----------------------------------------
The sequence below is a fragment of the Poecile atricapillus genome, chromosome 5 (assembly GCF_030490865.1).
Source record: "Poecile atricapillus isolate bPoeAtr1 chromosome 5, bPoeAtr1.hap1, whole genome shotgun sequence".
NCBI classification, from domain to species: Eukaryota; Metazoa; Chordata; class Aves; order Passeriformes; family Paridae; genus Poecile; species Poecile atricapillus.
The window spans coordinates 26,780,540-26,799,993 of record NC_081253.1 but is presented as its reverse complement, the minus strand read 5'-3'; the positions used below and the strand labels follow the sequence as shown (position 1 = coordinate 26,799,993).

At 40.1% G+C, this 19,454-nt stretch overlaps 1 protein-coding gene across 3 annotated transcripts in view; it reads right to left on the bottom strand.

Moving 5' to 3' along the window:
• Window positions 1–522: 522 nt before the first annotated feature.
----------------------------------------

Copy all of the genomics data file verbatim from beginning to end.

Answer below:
The sequence below is a fragment of the Poecile atricapillus genome, chromosome 5 (assembly GCF_030490865.1).
Source record: "Poecile atricapillus isolate bPoeAtr1 chromosome 5, bPoeAtr1.hap1, whole genome shotgun sequence".
NCBI classification, from domain to species: Eukaryota; Metazoa; Chordata; class Aves; order Passeriformes; family Paridae; genus Poecile; species Poecile atricapillus.
The window spans coordinates 26,780,540-26,799,993 of record NC_081253.1 but is presented as its reverse complement, the minus strand read 5'-3'; the positions used below and the strand labels follow the sequence as shown (position 1 = coordinate 26,799,993).

At 40.1% G+C, this 19,454-nt stretch overlaps 1 protein-coding gene across 3 annotated transcripts in view; it reads right to left on the bottom strand.

Moving 5' to 3' along the window:
• Window positions 1–522: 522 nt before the first annotated feature.